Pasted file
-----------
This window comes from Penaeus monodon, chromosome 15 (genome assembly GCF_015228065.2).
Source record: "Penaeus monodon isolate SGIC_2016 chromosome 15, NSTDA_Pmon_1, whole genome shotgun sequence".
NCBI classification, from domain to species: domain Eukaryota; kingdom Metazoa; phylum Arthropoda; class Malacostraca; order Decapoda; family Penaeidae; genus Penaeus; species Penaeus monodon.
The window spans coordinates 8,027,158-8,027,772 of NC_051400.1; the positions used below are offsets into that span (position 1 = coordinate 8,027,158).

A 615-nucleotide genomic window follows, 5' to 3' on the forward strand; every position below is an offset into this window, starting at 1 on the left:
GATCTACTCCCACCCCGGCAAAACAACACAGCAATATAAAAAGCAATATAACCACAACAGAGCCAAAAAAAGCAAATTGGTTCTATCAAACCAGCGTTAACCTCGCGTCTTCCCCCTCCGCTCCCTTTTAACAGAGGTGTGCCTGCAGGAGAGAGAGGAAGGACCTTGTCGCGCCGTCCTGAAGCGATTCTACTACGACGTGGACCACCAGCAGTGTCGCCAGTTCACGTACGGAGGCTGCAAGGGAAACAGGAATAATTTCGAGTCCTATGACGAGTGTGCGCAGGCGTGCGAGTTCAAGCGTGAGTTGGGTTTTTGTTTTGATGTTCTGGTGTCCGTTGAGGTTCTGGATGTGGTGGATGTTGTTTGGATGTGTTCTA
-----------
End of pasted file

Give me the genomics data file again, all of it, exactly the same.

This window comes from Penaeus monodon, chromosome 15 (genome assembly GCF_015228065.2).
Source record: "Penaeus monodon isolate SGIC_2016 chromosome 15, NSTDA_Pmon_1, whole genome shotgun sequence".
NCBI classification, from domain to species: domain Eukaryota; kingdom Metazoa; phylum Arthropoda; class Malacostraca; order Decapoda; family Penaeidae; genus Penaeus; species Penaeus monodon.
The window spans coordinates 8,027,158-8,027,772 of NC_051400.1; the positions used below are offsets into that span (position 1 = coordinate 8,027,158).

A 615-nucleotide genomic window follows, 5' to 3' on the forward strand; every position below is an offset into this window, starting at 1 on the left:
GATCTACTCCCACCCCGGCAAAACAACACAGCAATATAAAAAGCAATATAACCACAACAGAGCCAAAAAAAGCAAATTGGTTCTATCAAACCAGCGTTAACCTCGCGTCTTCCCCCTCCGCTCCCTTTTAACAGAGGTGTGCCTGCAGGAGAGAGAGGAAGGACCTTGTCGCGCCGTCCTGAAGCGATTCTACTACGACGTGGACCACCAGCAGTGTCGCCAGTTCACGTACGGAGGCTGCAAGGGAAACAGGAATAATTTCGAGTCCTATGACGAGTGTGCGCAGGCGTGCGAGTTCAAGCGTGAGTTGGGTTTTTGTTTTGATGTTCTGGTGTCCGTTGAGGTTCTGGATGTGGTGGATGTTGTTTGGATGTGTTCTA